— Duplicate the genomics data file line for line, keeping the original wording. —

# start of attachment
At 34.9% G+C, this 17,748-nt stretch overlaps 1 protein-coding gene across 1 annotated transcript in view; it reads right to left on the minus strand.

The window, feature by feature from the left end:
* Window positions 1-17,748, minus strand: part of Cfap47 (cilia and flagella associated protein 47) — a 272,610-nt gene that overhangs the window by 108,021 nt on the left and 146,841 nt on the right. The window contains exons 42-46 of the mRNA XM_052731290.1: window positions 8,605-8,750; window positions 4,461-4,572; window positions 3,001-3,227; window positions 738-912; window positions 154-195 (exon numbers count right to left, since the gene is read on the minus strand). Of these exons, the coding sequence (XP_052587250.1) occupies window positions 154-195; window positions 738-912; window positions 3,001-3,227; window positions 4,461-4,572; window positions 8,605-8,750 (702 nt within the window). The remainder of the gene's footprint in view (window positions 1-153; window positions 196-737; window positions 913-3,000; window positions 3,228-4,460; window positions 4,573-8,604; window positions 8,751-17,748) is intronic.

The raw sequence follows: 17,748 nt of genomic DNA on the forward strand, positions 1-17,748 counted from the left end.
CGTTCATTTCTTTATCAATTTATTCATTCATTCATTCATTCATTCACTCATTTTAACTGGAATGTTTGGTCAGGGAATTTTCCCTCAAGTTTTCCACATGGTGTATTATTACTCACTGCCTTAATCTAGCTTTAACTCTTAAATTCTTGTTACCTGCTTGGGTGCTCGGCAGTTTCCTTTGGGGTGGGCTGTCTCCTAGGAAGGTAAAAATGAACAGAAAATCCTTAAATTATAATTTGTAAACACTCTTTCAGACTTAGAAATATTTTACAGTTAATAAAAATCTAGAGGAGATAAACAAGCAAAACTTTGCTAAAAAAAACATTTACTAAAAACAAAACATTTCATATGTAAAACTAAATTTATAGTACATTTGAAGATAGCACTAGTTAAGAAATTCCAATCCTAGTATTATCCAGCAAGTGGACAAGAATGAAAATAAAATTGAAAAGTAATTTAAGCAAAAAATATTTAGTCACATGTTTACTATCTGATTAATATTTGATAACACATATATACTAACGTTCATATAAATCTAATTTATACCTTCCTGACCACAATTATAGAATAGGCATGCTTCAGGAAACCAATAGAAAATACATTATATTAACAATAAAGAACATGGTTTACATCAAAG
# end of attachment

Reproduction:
At 34.9% G+C, this 17,748-nt stretch overlaps 1 protein-coding gene across 1 annotated transcript in view; it reads right to left on the minus strand.

The window, feature by feature from the left end:
* Window positions 1-17,748, minus strand: part of Cfap47 (cilia and flagella associated protein 47) — a 272,610-nt gene that overhangs the window by 108,021 nt on the left and 146,841 nt on the right. The window contains exons 42-46 of the mRNA XM_052731290.1: window positions 8,605-8,750; window positions 4,461-4,572; window positions 3,001-3,227; window positions 738-912; window positions 154-195 (exon numbers count right to left, since the gene is read on the minus strand). Of these exons, the coding sequence (XP_052587250.1) occupies window positions 154-195; window positions 738-912; window positions 3,001-3,227; window positions 4,461-4,572; window positions 8,605-8,750 (702 nt within the window). The remainder of the gene's footprint in view (window positions 1-153; window positions 196-737; window positions 913-3,000; window positions 3,228-4,460; window positions 4,573-8,604; window positions 8,751-17,748) is intronic.

The raw sequence follows: 17,748 nt of genomic DNA on the forward strand, positions 1-17,748 counted from the left end.
CGTTCATTTCTTTATCAATTTATTCATTCATTCATTCATTCATTCACTCATTTTAACTGGAATGTTTGGTCAGGGAATTTTCCCTCAAGTTTTCCACATGGTGTATTATTACTCACTGCCTTAATCTAGCTTTAACTCTTAAATTCTTGTTACCTGCTTGGGTGCTCGGCAGTTTCCTTTGGGGTGGGCTGTCTCCTAGGAAGGTAAAAATGAACAGAAAATCCTTAAATTATAATTTGTAAACACTCTTTCAGACTTAGAAATATTTTACAGTTAATAAAAATCTAGAGGAGATAAACAAGCAAAACTTTGCTAAAAAAAACATTTACTAAAAACAAAACATTTCATATGTAAAACTAAATTTATAGTACATTTGAAGATAGCACTAGTTAAGAAATTCCAATCCTAGTATTATCCAGCAAGTGGACAAGAATGAAAATAAAATTGAAAAGTAATTTAAGCAAAAAATATTTAGTCACATGTTTACTATCTGATTAATATTTGATAACACATATATACTAACGTTCATATAAATCTAATTTATACCTTCCTGACCACAATTATAGAATAGGCATGCTTCAGGAAACCAATAGAAAATACATTATATTAACAATAAAGAACATGGTTTACATCAAAG